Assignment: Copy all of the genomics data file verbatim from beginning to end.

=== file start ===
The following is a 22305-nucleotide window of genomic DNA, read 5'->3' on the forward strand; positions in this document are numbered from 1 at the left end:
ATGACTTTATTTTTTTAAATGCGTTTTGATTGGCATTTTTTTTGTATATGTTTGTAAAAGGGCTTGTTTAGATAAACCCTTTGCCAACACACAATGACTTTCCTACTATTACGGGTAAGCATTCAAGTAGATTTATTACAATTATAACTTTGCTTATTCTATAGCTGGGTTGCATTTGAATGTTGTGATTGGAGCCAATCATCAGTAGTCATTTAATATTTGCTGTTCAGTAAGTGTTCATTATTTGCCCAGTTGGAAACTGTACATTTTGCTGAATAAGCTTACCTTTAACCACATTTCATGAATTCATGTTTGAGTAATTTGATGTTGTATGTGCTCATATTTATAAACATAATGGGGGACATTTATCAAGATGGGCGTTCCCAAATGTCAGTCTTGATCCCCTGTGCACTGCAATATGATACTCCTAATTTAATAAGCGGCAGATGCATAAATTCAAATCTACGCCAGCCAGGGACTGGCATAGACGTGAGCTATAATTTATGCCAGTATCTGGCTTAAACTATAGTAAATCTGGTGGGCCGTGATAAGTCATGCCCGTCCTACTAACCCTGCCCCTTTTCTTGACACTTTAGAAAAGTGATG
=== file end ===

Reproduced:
The following is a 22305-nucleotide window of genomic DNA, read 5'->3' on the forward strand; positions in this document are numbered from 1 at the left end:
ATGACTTTATTTTTTTAAATGCGTTTTGATTGGCATTTTTTTTGTATATGTTTGTAAAAGGGCTTGTTTAGATAAACCCTTTGCCAACACACAATGACTTTCCTACTATTACGGGTAAGCATTCAAGTAGATTTATTACAATTATAACTTTGCTTATTCTATAGCTGGGTTGCATTTGAATGTTGTGATTGGAGCCAATCATCAGTAGTCATTTAATATTTGCTGTTCAGTAAGTGTTCATTATTTGCCCAGTTGGAAACTGTACATTTTGCTGAATAAGCTTACCTTTAACCACATTTCATGAATTCATGTTTGAGTAATTTGATGTTGTATGTGCTCATATTTATAAACATAATGGGGGACATTTATCAAGATGGGCGTTCCCAAATGTCAGTCTTGATCCCCTGTGCACTGCAATATGATACTCCTAATTTAATAAGCGGCAGATGCATAAATTCAAATCTACGCCAGCCAGGGACTGGCATAGACGTGAGCTATAATTTATGCCAGTATCTGGCTTAAACTATAGTAAATCTGGTGGGCCGTGATAAGTCATGCCCGTCCTACTAACCCTGCCCCTTTTCTTGACACTTTAGAAAAGTGATG